Wed
Jul 25 2012 9:00am

[Insert Werewolf Pun Here]: Talulla Rising by Glen Duncan

A review of Talulla Rising by Glen DuncanGlen Duncan is a hard man to pin down. His work never quite fits any one given genre or literary style. Ostensibly, Talulla Rising is fantasy shellacked with horror, but it really has more in common with Chuck Palahniuk, Bret Easton Ellis, and Michel Houellebecq than An American Werewolf in Paris or Charlaine Harris.

Let me try explaining it this way. I normally write while listening to thematically appropriate music. Of my last three Tor.com reviews, A Bug’s Life was set to the Pete’s Dragon soundtrack, late-90s Radiohead inspired The Hammer and the Blade, and The Coldest War was funded entirely by Die Roten Punkte (because German, get it? GET IT?). For Talulla Rising, it was wall to wall The Fragile by Nine Inch Nails.

You could read this book without reading the first of the proposed trilogy, The Last Werewolf, but, as I found out when I paused Talulla’s story midway through and went back to delve through Jake’s, it certainly helps to have the backstory. Without revealing too much of the gory details, Jake Marlowe discovers that, due to some unknown virus and a Dalek-esque extermination policy by the World Organization for the Control of Occult Phenomena—“think CIA meets Keystone Kops meets Spanish Inquisition”—he’s the last werewolf left in the world. WOCOP wants to kill him, the Helios Project and cultishly religious vampires want to harvest him in a last-ditch attempt to make themselves immune to sunlight, and a splinter group of WOCOP Hunters want to breed him so there are more werewolves for them to keep killing (think proactive job security).

It all ends very badly for Jake, and the She he found and fell in love with—Talulla, a “Dirty, Filthy Little Girl” turned next last werewolf—winds up isolated in the Alaskan wilderness, just her, Cloquet, her human familiar, and her unexpected and not entirely wanted unborn children. But where Jake was a lone wolf, wandering the earth untethered to anyone except his familiar Harley and, at the end, Talulla, his paramour seeks out companionship. Thrice she forms a pack, first with wild wolves, then with the newest generation of weres, and finally with her own little nuclear family.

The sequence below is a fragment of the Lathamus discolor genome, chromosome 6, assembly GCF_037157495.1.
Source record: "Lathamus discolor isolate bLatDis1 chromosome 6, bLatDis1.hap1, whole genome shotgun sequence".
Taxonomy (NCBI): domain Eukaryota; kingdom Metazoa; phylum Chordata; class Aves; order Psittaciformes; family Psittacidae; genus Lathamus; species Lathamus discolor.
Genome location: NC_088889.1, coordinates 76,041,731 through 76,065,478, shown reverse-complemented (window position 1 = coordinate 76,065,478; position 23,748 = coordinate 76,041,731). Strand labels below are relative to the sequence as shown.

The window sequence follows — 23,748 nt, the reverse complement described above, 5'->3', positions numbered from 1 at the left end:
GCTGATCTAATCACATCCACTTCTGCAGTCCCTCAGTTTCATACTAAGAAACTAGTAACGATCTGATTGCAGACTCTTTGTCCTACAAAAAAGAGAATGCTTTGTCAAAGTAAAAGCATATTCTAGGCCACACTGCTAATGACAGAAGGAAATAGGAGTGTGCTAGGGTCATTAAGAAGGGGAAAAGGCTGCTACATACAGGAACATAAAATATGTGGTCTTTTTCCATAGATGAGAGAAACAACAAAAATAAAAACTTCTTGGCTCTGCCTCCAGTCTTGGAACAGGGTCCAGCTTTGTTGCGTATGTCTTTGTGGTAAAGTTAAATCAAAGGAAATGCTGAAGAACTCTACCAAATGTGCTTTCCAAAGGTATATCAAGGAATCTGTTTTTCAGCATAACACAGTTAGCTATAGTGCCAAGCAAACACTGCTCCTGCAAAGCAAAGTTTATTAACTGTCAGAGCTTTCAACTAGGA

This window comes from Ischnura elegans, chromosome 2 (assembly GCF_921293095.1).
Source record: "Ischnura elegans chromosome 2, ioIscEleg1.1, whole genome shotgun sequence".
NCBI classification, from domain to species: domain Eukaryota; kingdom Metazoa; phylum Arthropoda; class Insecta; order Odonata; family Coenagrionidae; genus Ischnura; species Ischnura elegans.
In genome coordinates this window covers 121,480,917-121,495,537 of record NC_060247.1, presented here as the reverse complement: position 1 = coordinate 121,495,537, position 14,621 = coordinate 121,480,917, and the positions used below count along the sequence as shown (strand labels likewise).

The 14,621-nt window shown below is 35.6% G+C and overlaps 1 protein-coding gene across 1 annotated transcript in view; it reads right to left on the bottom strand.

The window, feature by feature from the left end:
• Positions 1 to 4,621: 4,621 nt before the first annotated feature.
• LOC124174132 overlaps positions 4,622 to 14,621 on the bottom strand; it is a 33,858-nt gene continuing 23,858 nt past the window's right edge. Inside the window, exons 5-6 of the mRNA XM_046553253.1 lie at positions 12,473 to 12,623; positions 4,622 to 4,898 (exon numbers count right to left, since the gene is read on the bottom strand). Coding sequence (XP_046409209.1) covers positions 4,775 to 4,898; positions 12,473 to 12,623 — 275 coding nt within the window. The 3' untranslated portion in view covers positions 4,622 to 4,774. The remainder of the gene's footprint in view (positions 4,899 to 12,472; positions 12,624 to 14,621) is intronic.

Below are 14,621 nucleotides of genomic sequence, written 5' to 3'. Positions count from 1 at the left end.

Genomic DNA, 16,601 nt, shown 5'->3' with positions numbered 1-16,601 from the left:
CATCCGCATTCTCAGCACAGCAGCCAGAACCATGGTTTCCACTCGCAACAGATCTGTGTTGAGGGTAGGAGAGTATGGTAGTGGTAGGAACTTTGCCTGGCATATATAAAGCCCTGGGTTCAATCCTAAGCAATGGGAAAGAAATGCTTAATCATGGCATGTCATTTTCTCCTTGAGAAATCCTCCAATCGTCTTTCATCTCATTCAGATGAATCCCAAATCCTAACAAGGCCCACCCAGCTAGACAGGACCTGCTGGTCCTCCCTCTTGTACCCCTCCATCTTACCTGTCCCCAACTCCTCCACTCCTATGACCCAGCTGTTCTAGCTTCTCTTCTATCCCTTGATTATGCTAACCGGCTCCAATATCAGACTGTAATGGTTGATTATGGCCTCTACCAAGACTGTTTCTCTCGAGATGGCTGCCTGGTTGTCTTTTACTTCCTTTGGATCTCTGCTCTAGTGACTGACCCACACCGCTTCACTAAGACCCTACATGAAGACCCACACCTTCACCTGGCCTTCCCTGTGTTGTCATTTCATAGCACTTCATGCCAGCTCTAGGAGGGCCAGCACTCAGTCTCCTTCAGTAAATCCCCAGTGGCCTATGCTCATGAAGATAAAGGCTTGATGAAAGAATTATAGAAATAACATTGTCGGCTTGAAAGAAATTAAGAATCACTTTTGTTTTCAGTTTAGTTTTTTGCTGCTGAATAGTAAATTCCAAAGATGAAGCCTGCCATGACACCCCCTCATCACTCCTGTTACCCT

Talulla, her twins, her wolf pack, and their familiars are tangled up in a mess created by sociopathic beings desperate for power. Talulla Rising is Murphy’s Law cranked up to eleven. Everything that can go wrong does, and in a spectacularly bloody fashion. When she gives birth, she does so right in the middle of a vampire attack and has her half-human half-wolf cub ripped from her arms. When she gives birth to the twin she didn’t know she carried, it takes her almost a month to learn to love her daughter. No one is who they seem and at the end of the day it doesn’t mean anything because dead is dead is dead regardless of the motives driving the person shooting the silver bullet.

During the few weeks when Talulla isn’t wulf, she is still haunted by its presence stalking around in the back of her mind. And when it is finally unleashed it comes with an ecstasy coupled with revulsion.

The moon had found me, laid its ownership in the roof of my mouth and down the length of my spine and like a firm and expert hand between my legs. There was a little laughing admonishment in its touch, that I’d allowed myself to go down into the earth; a little mockery of the earth, too, that must know no matter how deep it swallowed me it would never break my lunar lover’s hold…My skull stretched – stopped – stretched, a sudden fluid distention, the squeaks and snaps of which were tiny firecrackers in my head. All the claws came simultaneously, a feeling like ten big boils bursting at once, the only unequivocally pleasurable part of the whole routine. Lengthening thighbones pushed me upright. There was space, at last, for my lungs. The hairs on the tips of my ears touched the ceiling. The final fang came up with a ludicrously intimate wet crunch.